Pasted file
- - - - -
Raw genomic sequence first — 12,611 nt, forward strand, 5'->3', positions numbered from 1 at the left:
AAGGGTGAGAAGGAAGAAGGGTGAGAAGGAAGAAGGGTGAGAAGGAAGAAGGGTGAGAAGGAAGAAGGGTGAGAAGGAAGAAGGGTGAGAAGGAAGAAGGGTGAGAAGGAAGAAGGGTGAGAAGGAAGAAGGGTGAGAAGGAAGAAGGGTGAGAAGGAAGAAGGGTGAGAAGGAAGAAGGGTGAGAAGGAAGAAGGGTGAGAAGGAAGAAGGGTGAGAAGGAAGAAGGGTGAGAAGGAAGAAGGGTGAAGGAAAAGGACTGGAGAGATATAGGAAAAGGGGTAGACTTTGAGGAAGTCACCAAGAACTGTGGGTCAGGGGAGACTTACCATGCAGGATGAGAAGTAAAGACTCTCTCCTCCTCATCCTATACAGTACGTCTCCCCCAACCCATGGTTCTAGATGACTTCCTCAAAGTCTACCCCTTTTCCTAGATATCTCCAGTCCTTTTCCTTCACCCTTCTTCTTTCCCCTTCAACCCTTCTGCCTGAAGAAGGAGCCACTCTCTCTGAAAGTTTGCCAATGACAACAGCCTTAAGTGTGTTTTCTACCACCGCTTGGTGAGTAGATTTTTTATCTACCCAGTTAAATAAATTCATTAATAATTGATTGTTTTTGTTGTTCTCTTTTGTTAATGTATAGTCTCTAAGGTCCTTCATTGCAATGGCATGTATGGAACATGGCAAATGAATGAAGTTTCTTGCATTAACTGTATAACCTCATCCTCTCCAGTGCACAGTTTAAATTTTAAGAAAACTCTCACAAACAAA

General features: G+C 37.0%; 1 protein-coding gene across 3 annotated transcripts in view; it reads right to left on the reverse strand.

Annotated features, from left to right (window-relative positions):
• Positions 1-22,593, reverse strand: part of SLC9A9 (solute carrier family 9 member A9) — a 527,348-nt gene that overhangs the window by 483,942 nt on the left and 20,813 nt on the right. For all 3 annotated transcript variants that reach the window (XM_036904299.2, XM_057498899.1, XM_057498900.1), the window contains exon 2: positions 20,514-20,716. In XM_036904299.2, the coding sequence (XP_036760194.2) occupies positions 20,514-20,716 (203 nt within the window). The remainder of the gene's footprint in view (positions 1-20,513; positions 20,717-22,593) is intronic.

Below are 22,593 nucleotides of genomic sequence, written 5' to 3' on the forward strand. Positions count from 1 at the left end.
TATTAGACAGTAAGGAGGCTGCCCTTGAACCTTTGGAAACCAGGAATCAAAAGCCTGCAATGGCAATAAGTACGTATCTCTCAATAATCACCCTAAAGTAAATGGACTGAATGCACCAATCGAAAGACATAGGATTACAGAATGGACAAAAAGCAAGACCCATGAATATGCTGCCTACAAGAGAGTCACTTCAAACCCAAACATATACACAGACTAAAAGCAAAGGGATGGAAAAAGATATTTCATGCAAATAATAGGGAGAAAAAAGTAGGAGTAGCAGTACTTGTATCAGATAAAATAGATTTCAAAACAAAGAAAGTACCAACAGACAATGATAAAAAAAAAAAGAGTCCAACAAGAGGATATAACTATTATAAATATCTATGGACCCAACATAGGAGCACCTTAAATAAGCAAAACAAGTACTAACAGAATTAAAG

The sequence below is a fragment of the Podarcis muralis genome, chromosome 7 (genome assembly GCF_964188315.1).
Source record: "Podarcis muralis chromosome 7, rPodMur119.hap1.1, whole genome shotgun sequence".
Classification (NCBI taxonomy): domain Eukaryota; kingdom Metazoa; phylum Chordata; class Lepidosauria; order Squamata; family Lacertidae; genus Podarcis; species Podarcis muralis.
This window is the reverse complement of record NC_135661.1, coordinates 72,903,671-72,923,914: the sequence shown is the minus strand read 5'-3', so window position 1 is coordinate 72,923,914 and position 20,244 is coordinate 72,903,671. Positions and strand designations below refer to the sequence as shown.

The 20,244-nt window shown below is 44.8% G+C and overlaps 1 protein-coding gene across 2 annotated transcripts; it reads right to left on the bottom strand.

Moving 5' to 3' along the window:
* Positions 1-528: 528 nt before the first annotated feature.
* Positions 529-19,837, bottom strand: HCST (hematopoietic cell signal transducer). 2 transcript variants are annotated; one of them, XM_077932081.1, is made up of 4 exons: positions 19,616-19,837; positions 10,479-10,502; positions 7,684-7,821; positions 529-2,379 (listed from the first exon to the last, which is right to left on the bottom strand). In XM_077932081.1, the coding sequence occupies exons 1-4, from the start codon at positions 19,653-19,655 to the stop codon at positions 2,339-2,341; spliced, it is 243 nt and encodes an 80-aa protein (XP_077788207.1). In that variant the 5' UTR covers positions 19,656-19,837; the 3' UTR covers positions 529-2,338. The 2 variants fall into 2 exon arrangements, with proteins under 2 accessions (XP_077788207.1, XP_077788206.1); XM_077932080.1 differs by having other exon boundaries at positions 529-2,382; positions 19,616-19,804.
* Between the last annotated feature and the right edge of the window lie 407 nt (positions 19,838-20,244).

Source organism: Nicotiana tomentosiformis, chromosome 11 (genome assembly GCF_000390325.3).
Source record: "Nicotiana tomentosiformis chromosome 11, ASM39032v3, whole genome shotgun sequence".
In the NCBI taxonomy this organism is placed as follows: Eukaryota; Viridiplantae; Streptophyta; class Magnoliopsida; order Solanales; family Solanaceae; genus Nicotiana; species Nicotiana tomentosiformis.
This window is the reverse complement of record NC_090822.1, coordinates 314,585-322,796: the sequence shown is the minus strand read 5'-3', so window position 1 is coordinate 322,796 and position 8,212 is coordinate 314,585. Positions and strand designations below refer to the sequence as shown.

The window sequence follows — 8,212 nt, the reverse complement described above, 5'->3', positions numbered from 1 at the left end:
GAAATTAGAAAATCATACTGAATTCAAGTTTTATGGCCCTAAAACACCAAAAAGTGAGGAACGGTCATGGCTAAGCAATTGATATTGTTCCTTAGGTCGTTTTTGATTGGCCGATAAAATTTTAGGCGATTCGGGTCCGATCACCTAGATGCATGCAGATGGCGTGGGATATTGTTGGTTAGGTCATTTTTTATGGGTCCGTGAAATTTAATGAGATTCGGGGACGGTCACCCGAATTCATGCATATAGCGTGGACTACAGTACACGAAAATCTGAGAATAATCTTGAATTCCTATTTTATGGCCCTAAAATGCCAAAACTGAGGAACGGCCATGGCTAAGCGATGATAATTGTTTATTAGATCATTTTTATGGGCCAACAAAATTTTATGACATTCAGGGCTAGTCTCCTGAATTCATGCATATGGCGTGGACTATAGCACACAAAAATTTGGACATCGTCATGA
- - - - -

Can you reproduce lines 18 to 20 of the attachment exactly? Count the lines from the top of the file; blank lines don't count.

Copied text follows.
Source record: "Nicotiana tomentosiformis chromosome 11, ASM39032v3, whole genome shotgun sequence".
In the NCBI taxonomy this organism is placed as follows: Eukaryota; Viridiplantae; Streptophyta; class Magnoliopsida; order Solanales; family Solanaceae; genus Nicotiana; species Nicotiana tomentosiformis.
This window is the reverse complement of record NC_090822.1, coordinates 314,585-322,796: the sequence shown is the minus strand read 5'-3', so window position 1 is coordinate 322,796 and position 8,212 is coordinate 314,585. Positions and strand designations below refer to the sequence as shown.